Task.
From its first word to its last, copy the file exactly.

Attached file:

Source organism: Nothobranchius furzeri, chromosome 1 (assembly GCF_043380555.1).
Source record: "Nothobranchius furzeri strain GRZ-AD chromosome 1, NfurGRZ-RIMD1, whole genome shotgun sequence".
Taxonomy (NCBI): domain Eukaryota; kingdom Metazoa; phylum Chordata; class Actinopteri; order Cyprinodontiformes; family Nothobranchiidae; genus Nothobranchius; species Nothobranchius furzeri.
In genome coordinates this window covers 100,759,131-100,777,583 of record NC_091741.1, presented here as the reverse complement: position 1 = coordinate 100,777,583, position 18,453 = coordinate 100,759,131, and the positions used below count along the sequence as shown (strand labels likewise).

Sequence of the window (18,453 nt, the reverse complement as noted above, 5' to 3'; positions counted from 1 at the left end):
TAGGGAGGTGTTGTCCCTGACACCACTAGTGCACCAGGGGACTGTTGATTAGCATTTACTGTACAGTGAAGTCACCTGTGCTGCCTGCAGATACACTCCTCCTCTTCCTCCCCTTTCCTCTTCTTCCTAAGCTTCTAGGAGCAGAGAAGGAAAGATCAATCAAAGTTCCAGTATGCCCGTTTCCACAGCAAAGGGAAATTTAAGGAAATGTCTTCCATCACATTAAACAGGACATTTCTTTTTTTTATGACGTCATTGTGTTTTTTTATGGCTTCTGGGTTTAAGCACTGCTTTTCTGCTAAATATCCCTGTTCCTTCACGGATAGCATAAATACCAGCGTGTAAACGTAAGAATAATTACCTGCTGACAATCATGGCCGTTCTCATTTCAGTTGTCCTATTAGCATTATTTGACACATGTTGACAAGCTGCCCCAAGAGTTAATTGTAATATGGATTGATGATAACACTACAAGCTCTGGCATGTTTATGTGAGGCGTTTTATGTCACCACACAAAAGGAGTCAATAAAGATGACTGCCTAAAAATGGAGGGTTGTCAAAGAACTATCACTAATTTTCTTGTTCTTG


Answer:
Source organism: Nothobranchius furzeri, chromosome 1 (assembly GCF_043380555.1).
Source record: "Nothobranchius furzeri strain GRZ-AD chromosome 1, NfurGRZ-RIMD1, whole genome shotgun sequence".
Taxonomy (NCBI): domain Eukaryota; kingdom Metazoa; phylum Chordata; class Actinopteri; order Cyprinodontiformes; family Nothobranchiidae; genus Nothobranchius; species Nothobranchius furzeri.
In genome coordinates this window covers 100,759,131-100,777,583 of record NC_091741.1, presented here as the reverse complement: position 1 = coordinate 100,777,583, position 18,453 = coordinate 100,759,131, and the positions used below count along the sequence as shown (strand labels likewise).

Sequence of the window (18,453 nt, the reverse complement as noted above, 5' to 3'; positions counted from 1 at the left end):
TAGGGAGGTGTTGTCCCTGACACCACTAGTGCACCAGGGGACTGTTGATTAGCATTTACTGTACAGTGAAGTCACCTGTGCTGCCTGCAGATACACTCCTCCTCTTCCTCCCCTTTCCTCTTCTTCCTAAGCTTCTAGGAGCAGAGAAGGAAAGATCAATCAAAGTTCCAGTATGCCCGTTTCCACAGCAAAGGGAAATTTAAGGAAATGTCTTCCATCACATTAAACAGGACATTTCTTTTTTTTATGACGTCATTGTGTTTTTTTATGGCTTCTGGGTTTAAGCACTGCTTTTCTGCTAAATATCCCTGTTCCTTCACGGATAGCATAAATACCAGCGTGTAAACGTAAGAATAATTACCTGCTGACAATCATGGCCGTTCTCATTTCAGTTGTCCTATTAGCATTATTTGACACATGTTGACAAGCTGCCCCAAGAGTTAATTGTAATATGGATTGATGATAACACTACAAGCTCTGGCATGTTTATGTGAGGCGTTTTATGTCACCACACAAAAGGAGTCAATAAAGATGACTGCCTAAAAATGGAGGGTTGTCAAAGAACTATCACTAATTTTCTTGTTCTTG